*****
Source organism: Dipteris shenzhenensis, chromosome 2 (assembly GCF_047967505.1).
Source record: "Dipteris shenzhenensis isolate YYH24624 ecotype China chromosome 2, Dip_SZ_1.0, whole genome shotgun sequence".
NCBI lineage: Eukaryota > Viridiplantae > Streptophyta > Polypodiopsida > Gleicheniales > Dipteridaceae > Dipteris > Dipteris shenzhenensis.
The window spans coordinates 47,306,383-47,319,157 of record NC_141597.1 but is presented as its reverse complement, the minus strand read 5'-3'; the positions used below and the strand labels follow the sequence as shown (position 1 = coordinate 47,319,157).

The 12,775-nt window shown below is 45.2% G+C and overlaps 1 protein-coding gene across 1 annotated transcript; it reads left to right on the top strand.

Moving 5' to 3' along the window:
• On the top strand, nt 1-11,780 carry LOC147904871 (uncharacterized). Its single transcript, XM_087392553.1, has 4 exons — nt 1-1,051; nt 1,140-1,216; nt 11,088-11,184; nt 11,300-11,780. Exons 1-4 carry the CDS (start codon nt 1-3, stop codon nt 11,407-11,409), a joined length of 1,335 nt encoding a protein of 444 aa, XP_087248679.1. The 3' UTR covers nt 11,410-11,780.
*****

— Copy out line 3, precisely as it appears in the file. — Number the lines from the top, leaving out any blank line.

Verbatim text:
NCBI lineage: Eukaryota > Viridiplantae > Streptophyta > Polypodiopsida > Gleicheniales > Dipteridaceae > Dipteris > Dipteris shenzhenensis.